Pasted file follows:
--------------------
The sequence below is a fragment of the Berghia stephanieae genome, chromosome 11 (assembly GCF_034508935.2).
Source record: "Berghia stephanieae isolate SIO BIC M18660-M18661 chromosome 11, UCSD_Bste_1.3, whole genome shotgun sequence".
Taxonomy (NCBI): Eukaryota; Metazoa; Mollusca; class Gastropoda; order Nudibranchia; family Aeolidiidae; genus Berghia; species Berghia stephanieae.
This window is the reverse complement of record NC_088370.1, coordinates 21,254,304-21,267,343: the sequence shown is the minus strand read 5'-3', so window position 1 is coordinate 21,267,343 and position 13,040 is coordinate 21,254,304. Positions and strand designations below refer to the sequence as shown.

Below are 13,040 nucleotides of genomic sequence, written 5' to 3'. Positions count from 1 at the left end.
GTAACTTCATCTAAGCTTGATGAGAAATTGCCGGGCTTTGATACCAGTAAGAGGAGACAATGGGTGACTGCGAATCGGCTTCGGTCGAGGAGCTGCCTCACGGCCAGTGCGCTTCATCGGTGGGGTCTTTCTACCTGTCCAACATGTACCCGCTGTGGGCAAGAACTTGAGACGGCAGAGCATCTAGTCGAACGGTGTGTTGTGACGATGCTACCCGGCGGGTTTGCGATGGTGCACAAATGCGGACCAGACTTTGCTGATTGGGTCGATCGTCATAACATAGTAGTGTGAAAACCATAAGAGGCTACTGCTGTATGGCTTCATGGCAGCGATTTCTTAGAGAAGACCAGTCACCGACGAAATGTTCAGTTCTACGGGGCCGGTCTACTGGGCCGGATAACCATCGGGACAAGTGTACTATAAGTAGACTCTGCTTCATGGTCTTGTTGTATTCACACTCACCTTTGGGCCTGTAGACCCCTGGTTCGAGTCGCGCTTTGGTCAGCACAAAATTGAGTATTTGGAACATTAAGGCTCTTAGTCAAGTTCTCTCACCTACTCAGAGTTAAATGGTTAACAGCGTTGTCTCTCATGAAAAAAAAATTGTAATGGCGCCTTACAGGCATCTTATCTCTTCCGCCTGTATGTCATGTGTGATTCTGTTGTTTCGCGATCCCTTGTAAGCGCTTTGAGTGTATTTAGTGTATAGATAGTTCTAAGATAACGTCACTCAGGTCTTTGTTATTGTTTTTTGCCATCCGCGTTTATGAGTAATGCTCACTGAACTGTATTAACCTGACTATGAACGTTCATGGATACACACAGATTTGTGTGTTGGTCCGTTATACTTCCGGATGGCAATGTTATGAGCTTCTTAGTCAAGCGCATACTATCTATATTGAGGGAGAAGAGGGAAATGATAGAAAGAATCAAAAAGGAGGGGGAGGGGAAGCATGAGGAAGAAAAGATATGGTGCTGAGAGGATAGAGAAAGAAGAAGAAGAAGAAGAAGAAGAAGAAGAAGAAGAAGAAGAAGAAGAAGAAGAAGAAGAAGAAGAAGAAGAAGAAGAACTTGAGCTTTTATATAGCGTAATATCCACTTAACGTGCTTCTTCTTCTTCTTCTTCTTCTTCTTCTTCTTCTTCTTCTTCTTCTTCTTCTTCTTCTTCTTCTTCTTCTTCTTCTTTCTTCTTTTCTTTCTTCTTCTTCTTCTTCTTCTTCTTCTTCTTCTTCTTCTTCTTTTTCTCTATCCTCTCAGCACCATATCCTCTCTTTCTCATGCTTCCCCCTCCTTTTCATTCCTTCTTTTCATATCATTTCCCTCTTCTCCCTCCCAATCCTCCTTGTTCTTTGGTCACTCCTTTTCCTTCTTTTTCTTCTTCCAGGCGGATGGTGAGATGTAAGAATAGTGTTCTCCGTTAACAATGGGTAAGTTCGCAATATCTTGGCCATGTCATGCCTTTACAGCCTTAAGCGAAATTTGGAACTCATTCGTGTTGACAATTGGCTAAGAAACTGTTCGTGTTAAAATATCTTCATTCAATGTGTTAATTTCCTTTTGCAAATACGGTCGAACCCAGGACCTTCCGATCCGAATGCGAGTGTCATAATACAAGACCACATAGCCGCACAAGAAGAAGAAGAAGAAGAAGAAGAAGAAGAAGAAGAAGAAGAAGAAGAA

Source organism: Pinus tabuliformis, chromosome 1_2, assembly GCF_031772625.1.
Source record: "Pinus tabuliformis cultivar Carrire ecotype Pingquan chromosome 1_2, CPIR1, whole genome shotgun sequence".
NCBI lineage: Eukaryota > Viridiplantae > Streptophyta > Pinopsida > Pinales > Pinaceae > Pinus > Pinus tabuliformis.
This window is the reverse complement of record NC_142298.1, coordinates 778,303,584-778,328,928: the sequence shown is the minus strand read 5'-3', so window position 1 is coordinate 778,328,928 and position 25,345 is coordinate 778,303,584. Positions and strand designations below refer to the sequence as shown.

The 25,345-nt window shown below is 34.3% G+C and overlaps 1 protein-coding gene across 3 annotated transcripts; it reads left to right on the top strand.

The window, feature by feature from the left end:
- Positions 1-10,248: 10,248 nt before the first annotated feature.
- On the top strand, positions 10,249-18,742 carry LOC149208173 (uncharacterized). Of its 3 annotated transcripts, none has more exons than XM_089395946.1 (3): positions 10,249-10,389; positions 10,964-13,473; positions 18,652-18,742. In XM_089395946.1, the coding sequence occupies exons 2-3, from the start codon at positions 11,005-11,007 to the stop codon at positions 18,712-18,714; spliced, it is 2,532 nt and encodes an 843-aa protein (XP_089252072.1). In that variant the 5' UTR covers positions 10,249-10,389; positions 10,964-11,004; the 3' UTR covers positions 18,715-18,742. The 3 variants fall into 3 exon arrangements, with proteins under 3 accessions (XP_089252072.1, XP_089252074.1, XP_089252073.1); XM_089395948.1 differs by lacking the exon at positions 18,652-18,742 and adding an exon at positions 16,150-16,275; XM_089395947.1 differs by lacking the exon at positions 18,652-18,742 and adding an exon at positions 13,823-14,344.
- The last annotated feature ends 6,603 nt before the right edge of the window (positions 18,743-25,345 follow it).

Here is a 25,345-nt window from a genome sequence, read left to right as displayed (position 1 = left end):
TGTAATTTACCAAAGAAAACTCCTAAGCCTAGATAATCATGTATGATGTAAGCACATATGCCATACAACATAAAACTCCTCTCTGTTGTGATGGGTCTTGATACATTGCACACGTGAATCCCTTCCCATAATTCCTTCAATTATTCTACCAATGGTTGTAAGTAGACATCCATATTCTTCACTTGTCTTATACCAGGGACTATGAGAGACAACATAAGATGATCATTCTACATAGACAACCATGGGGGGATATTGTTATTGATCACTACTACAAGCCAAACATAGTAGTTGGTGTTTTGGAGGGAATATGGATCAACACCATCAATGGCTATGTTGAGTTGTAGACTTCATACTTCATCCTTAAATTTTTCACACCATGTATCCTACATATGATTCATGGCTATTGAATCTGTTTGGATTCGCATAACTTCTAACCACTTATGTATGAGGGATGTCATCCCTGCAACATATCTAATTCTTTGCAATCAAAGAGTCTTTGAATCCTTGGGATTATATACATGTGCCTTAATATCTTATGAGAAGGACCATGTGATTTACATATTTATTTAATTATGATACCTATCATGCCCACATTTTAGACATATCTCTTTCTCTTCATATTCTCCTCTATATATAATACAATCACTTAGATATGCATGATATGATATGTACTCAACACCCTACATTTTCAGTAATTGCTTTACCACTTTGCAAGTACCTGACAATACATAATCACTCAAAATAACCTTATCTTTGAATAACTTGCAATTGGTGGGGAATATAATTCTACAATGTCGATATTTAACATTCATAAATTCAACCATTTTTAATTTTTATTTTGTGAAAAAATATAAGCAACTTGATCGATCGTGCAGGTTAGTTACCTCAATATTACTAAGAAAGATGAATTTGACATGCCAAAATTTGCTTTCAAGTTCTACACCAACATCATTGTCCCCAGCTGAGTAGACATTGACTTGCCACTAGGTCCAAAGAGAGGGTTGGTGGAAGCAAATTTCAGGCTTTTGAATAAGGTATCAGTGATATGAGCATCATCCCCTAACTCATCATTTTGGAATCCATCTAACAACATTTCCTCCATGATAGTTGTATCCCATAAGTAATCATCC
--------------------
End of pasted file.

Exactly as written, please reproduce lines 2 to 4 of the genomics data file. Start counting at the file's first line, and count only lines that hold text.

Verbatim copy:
Source record: "Berghia stephanieae isolate SIO BIC M18660-M18661 chromosome 11, UCSD_Bste_1.3, whole genome shotgun sequence".
Taxonomy (NCBI): Eukaryota; Metazoa; Mollusca; class Gastropoda; order Nudibranchia; family Aeolidiidae; genus Berghia; species Berghia stephanieae.
This window is the reverse complement of record NC_088370.1, coordinates 21,254,304-21,267,343: the sequence shown is the minus strand read 5'-3', so window position 1 is coordinate 21,267,343 and position 13,040 is coordinate 21,254,304. Positions and strand designations below refer to the sequence as shown.